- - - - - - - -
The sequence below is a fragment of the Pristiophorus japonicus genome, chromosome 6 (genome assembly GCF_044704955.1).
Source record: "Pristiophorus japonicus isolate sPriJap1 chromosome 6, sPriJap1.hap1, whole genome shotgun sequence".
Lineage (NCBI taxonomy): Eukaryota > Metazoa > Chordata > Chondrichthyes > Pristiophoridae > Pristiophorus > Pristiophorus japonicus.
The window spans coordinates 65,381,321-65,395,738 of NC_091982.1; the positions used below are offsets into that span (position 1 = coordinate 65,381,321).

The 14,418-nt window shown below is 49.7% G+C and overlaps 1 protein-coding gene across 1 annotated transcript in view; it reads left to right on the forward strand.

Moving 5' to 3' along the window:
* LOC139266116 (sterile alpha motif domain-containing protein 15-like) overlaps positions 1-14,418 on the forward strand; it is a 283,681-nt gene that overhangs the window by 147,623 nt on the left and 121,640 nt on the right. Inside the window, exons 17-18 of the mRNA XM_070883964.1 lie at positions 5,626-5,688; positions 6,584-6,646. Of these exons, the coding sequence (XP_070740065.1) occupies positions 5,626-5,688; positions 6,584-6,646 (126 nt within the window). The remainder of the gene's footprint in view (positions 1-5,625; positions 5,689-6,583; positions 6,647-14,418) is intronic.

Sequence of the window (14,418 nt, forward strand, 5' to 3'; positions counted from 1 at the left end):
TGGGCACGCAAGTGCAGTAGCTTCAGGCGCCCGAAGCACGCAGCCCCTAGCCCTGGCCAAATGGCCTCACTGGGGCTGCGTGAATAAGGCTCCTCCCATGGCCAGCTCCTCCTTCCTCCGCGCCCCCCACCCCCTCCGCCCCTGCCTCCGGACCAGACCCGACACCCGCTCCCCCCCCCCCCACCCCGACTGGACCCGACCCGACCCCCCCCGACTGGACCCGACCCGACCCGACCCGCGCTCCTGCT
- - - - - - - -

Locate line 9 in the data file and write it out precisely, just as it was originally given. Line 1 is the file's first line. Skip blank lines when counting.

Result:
TGGGCACGCAAGTGCAGTAGCTTCAGGCGCCCGAAGCACGCAGCCCCTAGCCCTGGCCAAATGGCCTCACTGGGGCTGCGTGAATAAGGCTCCTCCCATGGCCAGCTCCTCCTTCCTCCGCGCCCCCCACCCCCTCCGCCCCTGCCTCCGGACCAGACCCGACACCCGCTCCCCCCCCCCCCACCCCGACTGGACCCGACCCGACCCCCCCCGACTGGACCCGACCCGACCCGACCCGCGCTCCTGCT